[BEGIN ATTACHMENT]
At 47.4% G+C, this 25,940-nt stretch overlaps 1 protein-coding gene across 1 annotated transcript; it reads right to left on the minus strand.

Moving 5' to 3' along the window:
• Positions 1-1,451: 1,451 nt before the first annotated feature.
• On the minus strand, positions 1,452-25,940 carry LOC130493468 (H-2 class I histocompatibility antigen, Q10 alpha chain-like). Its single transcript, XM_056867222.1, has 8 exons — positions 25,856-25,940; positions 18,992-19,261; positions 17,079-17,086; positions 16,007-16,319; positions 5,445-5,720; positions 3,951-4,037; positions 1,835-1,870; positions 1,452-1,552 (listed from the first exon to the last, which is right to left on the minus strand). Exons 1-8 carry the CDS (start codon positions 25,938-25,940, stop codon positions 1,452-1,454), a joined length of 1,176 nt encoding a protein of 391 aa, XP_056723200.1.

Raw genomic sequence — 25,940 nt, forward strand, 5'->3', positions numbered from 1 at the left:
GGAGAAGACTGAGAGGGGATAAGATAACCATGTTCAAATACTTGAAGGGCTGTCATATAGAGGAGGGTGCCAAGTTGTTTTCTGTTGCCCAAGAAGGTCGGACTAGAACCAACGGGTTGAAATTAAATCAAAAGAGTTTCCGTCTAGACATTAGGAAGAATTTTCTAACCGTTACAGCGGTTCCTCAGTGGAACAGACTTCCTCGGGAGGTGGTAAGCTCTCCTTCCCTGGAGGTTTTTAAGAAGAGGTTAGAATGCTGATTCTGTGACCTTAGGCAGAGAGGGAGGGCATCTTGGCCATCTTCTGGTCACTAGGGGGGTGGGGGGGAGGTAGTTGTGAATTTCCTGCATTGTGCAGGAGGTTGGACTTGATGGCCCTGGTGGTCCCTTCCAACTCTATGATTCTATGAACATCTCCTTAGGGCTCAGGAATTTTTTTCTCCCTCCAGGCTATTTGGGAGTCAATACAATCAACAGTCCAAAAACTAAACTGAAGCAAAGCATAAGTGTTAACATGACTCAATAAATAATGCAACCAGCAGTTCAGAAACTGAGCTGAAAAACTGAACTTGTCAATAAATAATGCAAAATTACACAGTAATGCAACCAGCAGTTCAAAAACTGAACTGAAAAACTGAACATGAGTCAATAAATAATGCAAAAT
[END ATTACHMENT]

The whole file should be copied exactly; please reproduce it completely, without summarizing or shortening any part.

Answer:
At 47.4% G+C, this 25,940-nt stretch overlaps 1 protein-coding gene across 1 annotated transcript; it reads right to left on the minus strand.

Moving 5' to 3' along the window:
• Positions 1-1,451: 1,451 nt before the first annotated feature.
• On the minus strand, positions 1,452-25,940 carry LOC130493468 (H-2 class I histocompatibility antigen, Q10 alpha chain-like). Its single transcript, XM_056867222.1, has 8 exons — positions 25,856-25,940; positions 18,992-19,261; positions 17,079-17,086; positions 16,007-16,319; positions 5,445-5,720; positions 3,951-4,037; positions 1,835-1,870; positions 1,452-1,552 (listed from the first exon to the last, which is right to left on the minus strand). Exons 1-8 carry the CDS (start codon positions 25,938-25,940, stop codon positions 1,452-1,454), a joined length of 1,176 nt encoding a protein of 391 aa, XP_056723200.1.

Raw genomic sequence — 25,940 nt, forward strand, 5'->3', positions numbered from 1 at the left:
GGAGAAGACTGAGAGGGGATAAGATAACCATGTTCAAATACTTGAAGGGCTGTCATATAGAGGAGGGTGCCAAGTTGTTTTCTGTTGCCCAAGAAGGTCGGACTAGAACCAACGGGTTGAAATTAAATCAAAAGAGTTTCCGTCTAGACATTAGGAAGAATTTTCTAACCGTTACAGCGGTTCCTCAGTGGAACAGACTTCCTCGGGAGGTGGTAAGCTCTCCTTCCCTGGAGGTTTTTAAGAAGAGGTTAGAATGCTGATTCTGTGACCTTAGGCAGAGAGGGAGGGCATCTTGGCCATCTTCTGGTCACTAGGGGGGTGGGGGGGAGGTAGTTGTGAATTTCCTGCATTGTGCAGGAGGTTGGACTTGATGGCCCTGGTGGTCCCTTCCAACTCTATGATTCTATGAACATCTCCTTAGGGCTCAGGAATTTTTTTCTCCCTCCAGGCTATTTGGGAGTCAATACAATCAACAGTCCAAAAACTAAACTGAAGCAAAGCATAAGTGTTAACATGACTCAATAAATAATGCAACCAGCAGTTCAGAAACTGAGCTGAAAAACTGAACTTGTCAATAAATAATGCAAAATTACACAGTAATGCAACCAGCAGTTCAAAAACTGAACTGAAAAACTGAACATGAGTCAATAAATAATGCAAAAT